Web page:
Aside from the style, I’m not sure how this is better than a couple of knobs and actual buttons, and I’ve got to think there’s a certain type of otherwise loyal Cadillac customer just looking for a comfortable car that will be immediately turned off by all of this wizardry. But some other 21st Century features in the XTS might make it worth their while to just stop worrying and learn to love it.

The XTS rides on a suspension featuring magnetically-controlled shocks that is truly, to borrow a catch phrase, the standard of the world. Originally developed for the Chevrolet Corvette, versions of it have been used to great effect in the 580 hp Camaro ZL1 and 190 mph Cadillac CTS-V, not to mention a couple of cars from an Italian company with a name that starts with an F that’s not Fiat.

It reads the road 1,000 times a second and adjusts the stiffness of the dampers accordingly, allowing it to be cushy one millisecond and more firmly controlled the next. It doesn’t go so far as to turn the XTS into a sports sedan, but in the transition from city streets to mountain roads it eliminates most of the float from the big boat without sacrificing the plush.

Much of the latter is provided by the leather trimmed seats in the XTS, which in the Platinum are fitted with a unique, and somewhat naughty driver awareness system that vibrates the seat bottom if you start drifting out of your lane, try to turn toward a car in your blind spot or start back into an obstacle. Just one cheek gets goosed on the side to side stuff, while you get a full fanny pat when obstacles are to the front or, ahem, rear. It’s surprisingly effective and, if you turn off the audible alarm that is also available, a secret between you and the car that your passengers don’t need to know about.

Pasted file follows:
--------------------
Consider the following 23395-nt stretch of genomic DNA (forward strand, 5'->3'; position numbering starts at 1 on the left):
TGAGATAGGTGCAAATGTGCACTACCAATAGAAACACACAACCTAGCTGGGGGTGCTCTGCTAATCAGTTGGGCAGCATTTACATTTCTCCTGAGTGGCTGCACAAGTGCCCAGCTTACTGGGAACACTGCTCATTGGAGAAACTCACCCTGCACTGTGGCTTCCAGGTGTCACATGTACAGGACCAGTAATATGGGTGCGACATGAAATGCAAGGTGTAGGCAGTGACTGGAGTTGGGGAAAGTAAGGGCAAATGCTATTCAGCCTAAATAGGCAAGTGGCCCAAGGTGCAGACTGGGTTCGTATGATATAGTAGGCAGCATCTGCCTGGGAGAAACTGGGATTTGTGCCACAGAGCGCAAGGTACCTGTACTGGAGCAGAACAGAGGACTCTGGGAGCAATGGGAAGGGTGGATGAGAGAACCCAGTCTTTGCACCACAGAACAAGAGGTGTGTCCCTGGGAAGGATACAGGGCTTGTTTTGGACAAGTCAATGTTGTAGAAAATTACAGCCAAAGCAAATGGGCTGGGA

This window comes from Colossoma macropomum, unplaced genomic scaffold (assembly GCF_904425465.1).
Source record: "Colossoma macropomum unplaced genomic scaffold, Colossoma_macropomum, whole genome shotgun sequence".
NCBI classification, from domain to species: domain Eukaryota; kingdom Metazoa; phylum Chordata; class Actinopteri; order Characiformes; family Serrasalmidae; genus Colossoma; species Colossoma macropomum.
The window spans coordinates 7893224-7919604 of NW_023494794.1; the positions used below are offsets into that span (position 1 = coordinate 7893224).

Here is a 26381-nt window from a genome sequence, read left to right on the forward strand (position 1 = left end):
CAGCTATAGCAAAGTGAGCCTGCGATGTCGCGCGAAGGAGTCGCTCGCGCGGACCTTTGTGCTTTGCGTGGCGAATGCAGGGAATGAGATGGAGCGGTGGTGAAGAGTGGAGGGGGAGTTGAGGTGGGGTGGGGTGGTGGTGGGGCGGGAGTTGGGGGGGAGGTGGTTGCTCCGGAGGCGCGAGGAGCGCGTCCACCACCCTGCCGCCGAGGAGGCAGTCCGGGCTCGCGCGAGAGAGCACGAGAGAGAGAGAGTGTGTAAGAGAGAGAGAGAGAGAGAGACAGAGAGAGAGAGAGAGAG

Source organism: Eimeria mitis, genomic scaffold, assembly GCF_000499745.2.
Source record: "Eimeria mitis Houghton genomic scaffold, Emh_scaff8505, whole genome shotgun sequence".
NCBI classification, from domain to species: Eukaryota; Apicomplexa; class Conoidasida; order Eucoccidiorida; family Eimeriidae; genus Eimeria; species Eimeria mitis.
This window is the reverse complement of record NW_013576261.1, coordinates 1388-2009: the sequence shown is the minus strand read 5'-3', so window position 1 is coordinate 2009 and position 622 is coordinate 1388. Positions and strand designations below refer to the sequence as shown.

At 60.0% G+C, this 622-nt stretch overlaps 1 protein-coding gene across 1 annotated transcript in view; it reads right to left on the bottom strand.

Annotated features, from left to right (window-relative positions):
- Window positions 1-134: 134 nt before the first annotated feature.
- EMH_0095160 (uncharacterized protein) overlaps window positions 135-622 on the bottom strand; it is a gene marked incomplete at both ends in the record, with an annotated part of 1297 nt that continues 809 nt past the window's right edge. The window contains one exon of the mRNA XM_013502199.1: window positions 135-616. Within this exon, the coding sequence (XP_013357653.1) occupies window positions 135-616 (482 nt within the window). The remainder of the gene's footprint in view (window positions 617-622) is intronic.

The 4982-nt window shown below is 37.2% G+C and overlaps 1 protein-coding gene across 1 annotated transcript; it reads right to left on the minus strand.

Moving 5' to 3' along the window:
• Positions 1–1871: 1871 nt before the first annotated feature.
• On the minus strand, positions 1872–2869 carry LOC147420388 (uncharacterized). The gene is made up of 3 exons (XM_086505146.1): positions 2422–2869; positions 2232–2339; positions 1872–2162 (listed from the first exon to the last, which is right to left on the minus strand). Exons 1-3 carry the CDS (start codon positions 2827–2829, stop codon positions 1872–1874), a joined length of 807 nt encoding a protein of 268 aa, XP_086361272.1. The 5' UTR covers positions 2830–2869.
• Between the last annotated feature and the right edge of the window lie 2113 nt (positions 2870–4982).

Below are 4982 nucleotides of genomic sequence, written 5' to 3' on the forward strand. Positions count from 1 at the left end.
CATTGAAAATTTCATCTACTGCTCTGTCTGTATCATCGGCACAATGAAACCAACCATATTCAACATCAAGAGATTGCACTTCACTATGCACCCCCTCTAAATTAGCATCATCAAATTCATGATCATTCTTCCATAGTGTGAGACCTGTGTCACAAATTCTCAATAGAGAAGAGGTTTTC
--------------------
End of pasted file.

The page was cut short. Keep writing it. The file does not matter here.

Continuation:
An optional driver assist package, which costs $2,395, takes this sort of intervention to the next level and adds adaptive cruise control and an automated braking system that aims to react more quickly to impending collisions than even someone prodded by a pat on the backside. Top level models also come with a virtual instrument cluster, similar to those found on Jaguar and Range Rover models, which can be configured with a number of different displays.

All told, the XTS delivers a decidedly American luxury car experience tinged with tech that stands apart from the foreign competition and really only has the Lincoln MKS to deal with directly; another car that’s gone out of its way to appeal to a more cutting edge crowd that the brand’s traditional clientele.

The accoutrements of the XTS are, in fact, so out of character for its segment that Cadillac has seen fit to make sure that every dealership has at least one expert fully trained on all its technology, and is providing all XTS buyers with an iPad that’s equipped with both the user manual and an app that lets you practice using CUE in the comfort of your own home.

That’s right, the XTS comes with both a tutor and homework.

These kids today think they’re so smart, don’t they? We’ll show them.


2013 Cadillac XTS AWD Platinum

Base Price: $61,305

Type: 5-passenger, 4-door all-wheel-drive sedan

Engine: 3.6-liter V6

Power: 304 hp, 264 lb-ft torque

Transmission: 6-speed automatic

MPG: 17 city/26 hwy